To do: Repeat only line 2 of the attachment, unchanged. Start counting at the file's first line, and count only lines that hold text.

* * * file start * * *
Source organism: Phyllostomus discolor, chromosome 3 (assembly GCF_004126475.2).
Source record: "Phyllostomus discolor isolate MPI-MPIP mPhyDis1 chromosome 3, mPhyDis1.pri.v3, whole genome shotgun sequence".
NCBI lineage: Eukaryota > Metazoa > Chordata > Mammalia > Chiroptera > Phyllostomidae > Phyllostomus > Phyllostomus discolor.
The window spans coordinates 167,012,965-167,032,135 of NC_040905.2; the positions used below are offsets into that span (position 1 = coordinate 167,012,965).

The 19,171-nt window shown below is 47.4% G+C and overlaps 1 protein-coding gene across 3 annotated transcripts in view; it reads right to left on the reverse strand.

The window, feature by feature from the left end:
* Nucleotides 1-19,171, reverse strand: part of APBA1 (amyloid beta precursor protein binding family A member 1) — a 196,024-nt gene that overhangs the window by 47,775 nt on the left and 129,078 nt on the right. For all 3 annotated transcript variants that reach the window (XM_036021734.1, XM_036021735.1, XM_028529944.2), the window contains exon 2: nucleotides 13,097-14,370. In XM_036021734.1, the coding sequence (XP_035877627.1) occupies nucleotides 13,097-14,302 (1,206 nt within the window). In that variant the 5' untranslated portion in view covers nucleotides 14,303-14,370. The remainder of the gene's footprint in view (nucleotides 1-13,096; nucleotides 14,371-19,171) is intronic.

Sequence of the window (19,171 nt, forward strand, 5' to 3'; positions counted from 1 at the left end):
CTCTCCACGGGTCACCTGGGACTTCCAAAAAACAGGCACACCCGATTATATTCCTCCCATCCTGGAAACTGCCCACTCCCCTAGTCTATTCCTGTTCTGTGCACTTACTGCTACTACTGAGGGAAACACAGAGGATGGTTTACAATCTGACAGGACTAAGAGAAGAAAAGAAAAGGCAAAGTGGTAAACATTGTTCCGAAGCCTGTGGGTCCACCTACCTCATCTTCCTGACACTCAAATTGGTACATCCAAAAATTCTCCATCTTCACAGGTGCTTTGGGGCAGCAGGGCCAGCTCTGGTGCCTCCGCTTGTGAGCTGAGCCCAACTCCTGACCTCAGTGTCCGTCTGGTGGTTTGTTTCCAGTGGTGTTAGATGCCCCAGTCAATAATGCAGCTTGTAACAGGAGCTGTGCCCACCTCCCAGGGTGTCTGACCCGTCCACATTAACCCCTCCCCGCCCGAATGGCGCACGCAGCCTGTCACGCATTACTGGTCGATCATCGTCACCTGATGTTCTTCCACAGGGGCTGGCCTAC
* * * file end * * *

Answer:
Source record: "Phyllostomus discolor isolate MPI-MPIP mPhyDis1 chromosome 3, mPhyDis1.pri.v3, whole genome shotgun sequence".